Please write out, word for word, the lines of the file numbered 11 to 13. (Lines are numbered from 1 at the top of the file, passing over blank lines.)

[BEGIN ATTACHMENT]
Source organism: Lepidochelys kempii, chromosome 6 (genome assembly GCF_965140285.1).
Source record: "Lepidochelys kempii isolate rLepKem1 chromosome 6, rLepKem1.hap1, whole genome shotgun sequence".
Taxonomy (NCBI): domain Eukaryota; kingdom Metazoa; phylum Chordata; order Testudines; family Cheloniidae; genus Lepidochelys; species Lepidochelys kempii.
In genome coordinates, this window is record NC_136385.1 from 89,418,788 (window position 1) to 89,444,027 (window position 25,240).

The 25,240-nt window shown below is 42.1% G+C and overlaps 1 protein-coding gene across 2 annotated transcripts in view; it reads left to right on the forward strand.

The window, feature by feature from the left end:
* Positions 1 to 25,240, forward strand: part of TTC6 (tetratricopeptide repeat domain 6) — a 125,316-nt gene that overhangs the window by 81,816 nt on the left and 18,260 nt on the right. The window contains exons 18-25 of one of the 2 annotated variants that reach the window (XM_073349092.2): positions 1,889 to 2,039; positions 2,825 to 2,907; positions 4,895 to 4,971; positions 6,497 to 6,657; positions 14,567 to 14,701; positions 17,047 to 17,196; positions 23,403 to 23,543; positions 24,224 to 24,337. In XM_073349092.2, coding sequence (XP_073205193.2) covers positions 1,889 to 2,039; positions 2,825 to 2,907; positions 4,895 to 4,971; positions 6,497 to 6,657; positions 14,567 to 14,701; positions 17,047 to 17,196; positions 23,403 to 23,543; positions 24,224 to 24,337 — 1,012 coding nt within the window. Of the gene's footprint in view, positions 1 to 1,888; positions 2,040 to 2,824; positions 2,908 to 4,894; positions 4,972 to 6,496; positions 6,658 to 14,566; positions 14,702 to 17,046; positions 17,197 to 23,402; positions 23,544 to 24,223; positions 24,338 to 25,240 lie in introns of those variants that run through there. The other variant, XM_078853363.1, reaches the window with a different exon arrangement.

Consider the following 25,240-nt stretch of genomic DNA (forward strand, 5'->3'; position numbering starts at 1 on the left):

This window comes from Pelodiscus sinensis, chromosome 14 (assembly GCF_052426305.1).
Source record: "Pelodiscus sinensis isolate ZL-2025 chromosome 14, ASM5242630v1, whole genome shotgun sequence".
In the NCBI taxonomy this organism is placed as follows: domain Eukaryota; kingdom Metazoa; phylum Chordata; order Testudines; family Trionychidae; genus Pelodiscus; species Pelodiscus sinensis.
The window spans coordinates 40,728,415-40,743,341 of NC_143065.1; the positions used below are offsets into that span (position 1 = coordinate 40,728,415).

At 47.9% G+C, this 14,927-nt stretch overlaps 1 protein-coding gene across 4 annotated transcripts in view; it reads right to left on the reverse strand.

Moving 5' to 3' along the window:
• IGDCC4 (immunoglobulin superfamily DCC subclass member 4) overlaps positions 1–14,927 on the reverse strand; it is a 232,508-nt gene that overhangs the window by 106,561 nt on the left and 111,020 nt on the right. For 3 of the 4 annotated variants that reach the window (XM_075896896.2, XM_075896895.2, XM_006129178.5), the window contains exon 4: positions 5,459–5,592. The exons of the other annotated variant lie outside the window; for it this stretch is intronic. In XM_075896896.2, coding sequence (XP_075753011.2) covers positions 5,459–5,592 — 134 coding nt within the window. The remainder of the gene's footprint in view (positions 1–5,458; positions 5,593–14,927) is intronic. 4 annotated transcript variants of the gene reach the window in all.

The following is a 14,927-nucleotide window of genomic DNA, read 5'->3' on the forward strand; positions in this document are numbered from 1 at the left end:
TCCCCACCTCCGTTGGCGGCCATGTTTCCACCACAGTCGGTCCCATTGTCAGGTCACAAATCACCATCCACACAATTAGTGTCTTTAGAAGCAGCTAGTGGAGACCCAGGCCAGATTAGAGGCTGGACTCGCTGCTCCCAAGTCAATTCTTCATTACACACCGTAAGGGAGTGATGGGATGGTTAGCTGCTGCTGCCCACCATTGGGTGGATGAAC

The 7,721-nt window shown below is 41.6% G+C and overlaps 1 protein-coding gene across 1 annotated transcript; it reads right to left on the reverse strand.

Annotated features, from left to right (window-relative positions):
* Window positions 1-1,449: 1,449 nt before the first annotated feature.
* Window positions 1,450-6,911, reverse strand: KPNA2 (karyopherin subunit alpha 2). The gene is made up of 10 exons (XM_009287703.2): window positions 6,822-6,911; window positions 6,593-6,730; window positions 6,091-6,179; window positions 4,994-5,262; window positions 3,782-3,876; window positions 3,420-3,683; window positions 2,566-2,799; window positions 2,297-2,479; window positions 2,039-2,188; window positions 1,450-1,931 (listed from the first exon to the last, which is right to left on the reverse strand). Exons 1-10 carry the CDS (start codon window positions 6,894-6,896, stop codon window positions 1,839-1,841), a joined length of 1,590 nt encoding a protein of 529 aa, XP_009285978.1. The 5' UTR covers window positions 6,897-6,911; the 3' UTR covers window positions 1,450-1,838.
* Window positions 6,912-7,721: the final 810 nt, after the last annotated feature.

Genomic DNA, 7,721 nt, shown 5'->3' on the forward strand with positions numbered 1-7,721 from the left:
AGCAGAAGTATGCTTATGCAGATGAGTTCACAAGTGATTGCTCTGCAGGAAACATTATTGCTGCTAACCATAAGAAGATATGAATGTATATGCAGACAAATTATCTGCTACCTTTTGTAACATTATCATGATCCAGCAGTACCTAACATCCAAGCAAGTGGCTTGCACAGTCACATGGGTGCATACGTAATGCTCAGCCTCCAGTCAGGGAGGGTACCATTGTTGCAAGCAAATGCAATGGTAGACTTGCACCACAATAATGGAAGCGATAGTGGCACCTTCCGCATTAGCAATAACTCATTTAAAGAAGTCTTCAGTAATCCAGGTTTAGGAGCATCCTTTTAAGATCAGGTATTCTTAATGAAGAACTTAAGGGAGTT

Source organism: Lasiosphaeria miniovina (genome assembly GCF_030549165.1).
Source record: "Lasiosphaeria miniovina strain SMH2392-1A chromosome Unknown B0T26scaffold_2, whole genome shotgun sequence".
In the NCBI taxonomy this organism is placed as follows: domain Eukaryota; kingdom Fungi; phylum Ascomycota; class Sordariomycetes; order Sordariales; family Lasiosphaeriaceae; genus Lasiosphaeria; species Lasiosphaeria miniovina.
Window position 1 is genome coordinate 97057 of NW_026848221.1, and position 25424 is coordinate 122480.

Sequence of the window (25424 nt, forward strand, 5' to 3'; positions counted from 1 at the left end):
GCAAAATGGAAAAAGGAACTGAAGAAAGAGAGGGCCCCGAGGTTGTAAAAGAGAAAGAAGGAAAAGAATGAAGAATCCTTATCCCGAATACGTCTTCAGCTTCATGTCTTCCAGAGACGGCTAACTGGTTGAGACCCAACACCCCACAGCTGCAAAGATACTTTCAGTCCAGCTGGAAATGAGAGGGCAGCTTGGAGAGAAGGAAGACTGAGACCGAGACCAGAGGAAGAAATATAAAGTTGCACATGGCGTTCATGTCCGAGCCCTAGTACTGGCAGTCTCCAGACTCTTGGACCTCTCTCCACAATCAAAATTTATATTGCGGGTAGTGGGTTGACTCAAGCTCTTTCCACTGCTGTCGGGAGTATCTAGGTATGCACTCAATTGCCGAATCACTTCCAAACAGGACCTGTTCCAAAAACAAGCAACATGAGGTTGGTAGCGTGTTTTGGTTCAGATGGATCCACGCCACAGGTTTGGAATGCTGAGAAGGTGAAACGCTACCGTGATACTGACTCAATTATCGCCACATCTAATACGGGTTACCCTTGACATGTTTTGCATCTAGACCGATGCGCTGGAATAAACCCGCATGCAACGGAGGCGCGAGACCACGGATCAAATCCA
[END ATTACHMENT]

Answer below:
In the NCBI taxonomy this organism is placed as follows: domain Eukaryota; kingdom Metazoa; phylum Chordata; order Testudines; family Trionychidae; genus Pelodiscus; species Pelodiscus sinensis.
The window spans coordinates 40,728,415-40,743,341 of NC_143065.1; the positions used below are offsets into that span (position 1 = coordinate 40,728,415).

At 47.9% G+C, this 14,927-nt stretch overlaps 1 protein-coding gene across 4 annotated transcripts in view; it reads right to left on the reverse strand.